Mary among the Egyptians

December 11, 2015
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An icon of Mary given by Egypt to Basilica of the Annunciation in Nazareth, Israel, hangs in a gallery alongside other Marian devotions from different nations. Thinkstock.

In many Catholic and Orthodox countries, the most visible face of faith is commonly the Virgin Mary (think of Mexico’s ubiquitous Virgin of Guadalupe). Sur­prisingly—and counterintuitively—Mary is scarcely less venerated in Egypt, an overwhelmingly Muslim country. Unless we pay attention to Mary, we miss large portions of the religious faith and practice of the most populous Arab nation. That fact complicates many assumptions about the inevitable hostility between Christianity and Islam.

Egypt’s Christian population is variously estimated at between 5 and 10 percent, anywhere from 5 to 9 million individuals, and most are members of the ancient Cop­tic Church. These believers have often suffered from violence and persecution, most notoriously during the up­surge of violence that followed the military overthrow of the Muslim Brotherhood regime in 2013. Many churches were attacked, and the continuing insurgency in the country raises grave fears about future pogroms.

Despite that uncertainty, Egypt’s Christians still thrive and maintain their ancient churches and shrines. Almost certainly, historic Christian devotion to the Virgin Mary began in Egypt, which is home to countless churches dedicated to her and icons celebrating her. Egyptians point proudly to many sites that the Holy Family reputedly visited during Jesus’ childhood, some of which are major centers for pilgrimage and religious tourism. The Orthodox Christmas Day (January 7) is a national public holiday, on a par with the familiar roster of Islamic celebrations.

Much as in ancient Chris­tian times, Coptic believers still report Marian apparitions, with spectacular manifestations recorded every decade or so. The most famous incident occurred at a Marian church in the Cairo district of Zeitoun between 1968 and 1971. This affair drew millions of pilgrims and onlookers, and the story still resonates today.

 In 2000, Mary reportedly appeared again in Assiut, at Deir al-Muharraq, one of the world’s oldest surviving monasteries. (Tragically, this church was one of the many attacked in 2013.) At Giza in 2009, hundreds of thousands gathered to view the appearance of Our Lady of Warraq.

Such visions demonstrate the continuing power of traditional beliefs among the Christian minority, but they also display the interest of faithful Muslims. The Zeitoun apparitions were a national sensation and were witnessed by the nation’s leader at the time, Gamal Abdel Nasser. The fervor can be understood in the context of the catastrophic national mood that followed the nation’s defeat by Israel in 1967, at a time when Egyptians were desperately seeking signs of hope. But Muslims have participated fully in celebrating Marian manifestations, many of which actually began with reports from Muslim believers and then were taken up by their Christian neighbors.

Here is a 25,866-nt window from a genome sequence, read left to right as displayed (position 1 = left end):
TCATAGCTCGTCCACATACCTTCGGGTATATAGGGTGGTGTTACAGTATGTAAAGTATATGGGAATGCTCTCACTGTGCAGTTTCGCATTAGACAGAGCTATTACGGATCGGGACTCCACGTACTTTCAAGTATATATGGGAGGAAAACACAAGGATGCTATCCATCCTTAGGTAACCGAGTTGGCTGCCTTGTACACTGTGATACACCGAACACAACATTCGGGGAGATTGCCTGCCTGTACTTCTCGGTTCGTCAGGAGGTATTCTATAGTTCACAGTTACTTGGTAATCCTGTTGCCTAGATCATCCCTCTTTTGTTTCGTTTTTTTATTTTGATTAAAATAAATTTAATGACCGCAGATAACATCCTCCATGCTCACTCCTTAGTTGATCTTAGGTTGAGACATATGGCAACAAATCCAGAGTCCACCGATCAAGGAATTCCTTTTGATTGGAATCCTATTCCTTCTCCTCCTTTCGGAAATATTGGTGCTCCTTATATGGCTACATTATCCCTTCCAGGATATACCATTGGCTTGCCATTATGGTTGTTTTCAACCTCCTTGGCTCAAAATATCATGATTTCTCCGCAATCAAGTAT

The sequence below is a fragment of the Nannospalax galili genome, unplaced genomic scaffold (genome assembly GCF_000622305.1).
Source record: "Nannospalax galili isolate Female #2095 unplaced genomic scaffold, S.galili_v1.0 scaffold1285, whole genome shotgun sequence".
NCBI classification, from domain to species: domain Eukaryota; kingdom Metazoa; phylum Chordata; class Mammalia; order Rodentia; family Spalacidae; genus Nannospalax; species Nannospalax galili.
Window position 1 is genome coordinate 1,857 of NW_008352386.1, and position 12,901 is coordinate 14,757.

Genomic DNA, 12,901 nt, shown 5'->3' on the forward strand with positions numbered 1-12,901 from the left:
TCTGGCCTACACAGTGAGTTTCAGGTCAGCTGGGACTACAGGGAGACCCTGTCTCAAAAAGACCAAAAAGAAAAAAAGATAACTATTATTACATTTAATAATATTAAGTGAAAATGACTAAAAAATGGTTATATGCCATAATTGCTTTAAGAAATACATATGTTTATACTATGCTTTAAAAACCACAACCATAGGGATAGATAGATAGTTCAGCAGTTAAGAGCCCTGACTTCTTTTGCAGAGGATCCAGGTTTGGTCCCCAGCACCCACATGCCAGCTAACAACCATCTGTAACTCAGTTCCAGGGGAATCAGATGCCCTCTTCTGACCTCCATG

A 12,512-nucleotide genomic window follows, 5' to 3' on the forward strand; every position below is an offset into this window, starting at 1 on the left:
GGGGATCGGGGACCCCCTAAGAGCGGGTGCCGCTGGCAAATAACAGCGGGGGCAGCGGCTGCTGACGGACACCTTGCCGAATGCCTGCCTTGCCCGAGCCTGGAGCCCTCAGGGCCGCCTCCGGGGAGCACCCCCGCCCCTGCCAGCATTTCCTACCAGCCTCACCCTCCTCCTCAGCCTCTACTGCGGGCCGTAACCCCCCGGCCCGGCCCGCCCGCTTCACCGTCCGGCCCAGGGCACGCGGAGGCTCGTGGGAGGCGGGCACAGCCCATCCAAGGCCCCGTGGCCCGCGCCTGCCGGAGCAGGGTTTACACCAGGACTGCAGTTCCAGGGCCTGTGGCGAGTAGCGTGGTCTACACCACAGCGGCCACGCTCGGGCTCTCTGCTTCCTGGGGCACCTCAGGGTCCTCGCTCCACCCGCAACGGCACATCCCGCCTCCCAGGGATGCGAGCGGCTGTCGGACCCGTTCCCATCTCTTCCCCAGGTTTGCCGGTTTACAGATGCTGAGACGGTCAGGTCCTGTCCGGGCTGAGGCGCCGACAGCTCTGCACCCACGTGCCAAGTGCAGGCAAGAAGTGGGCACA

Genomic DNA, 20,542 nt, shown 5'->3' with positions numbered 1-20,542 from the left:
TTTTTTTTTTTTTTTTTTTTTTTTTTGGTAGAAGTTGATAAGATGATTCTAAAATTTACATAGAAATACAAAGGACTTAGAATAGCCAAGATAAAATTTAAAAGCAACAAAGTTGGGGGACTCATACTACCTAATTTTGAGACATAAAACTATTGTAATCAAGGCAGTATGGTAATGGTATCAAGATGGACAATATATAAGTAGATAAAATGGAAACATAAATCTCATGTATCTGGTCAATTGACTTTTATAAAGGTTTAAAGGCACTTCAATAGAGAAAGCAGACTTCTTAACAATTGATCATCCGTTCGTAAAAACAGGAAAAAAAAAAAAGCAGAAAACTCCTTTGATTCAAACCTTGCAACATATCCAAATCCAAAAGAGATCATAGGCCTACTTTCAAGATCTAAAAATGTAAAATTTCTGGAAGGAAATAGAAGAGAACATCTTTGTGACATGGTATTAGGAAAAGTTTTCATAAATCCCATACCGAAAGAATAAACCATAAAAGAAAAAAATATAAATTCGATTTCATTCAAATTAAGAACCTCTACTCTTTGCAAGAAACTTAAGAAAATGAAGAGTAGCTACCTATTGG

Mary is a major figure in Muslim tradition and piety. She actually receives much more attention in the Qur’an than she does in the Christian Bible. Throughout Islamic history, she has been a focus of popular devotion, and women invoke her as a mother figure in a way that is highly reminiscent of Mary’s role in Catholic Christianity. Muslim women are likely to plead with Mary to help them bear a child or to offer healing.

Whatever the stance of official Islamic authorities, the belief in intercession is widespread among Egypt’s Mus­lims. Not surprisingly, then, stories of Marian visitations exercise a very wide appeal and can lead Muslims to visit Christian shrines. Whether seen by Christians or Mus­lims, Lady Mary (Sitana Mariam) is one and the same, making her a common adornment for both faiths. The fact that she has so often left her mark on the Egyptian landscape makes her a patriotic treasure. In the words of the national newspaper al-Ahram, “all Egyptians, both Muslims and Christians, have exceptional love and respect for the Virgin Mary.”

The great Marian event of the year is the Feast of the Assumption in August, which is preceded by three weeks of strict fasting. Traditionally, Egyptian Muslims extend good wishes to their Christian neighbors during that holy time, and even share in the fasts and feasts. Over the last couple of years, such general expressions of good will have become noticeably more common, largely as a reaction against the intolerance associated with the Muslim Brother­hood and the crisis of 2013. The post-coup government is determined to work closely with Christians, making Mary a priceless symbol of national unity.

As journalist Dina Ezzat reports in al-Ahram, the mass media noted the Feast of the Assumption in 2015 significantly more than in previous years. Their only hesitation was in publicly showing examples of the Marian tradition in Coptic art. These glorious works are well known, but discretion made it unwise to show visual images of any holy figures, Islamic or Christian. With that limitation, though, praise for Mary was unrestrained, and seemingly uncontroversial. Today more than ever, Mary is almost as much a symbol of Egypt’s religion as she is of any Catholic country.

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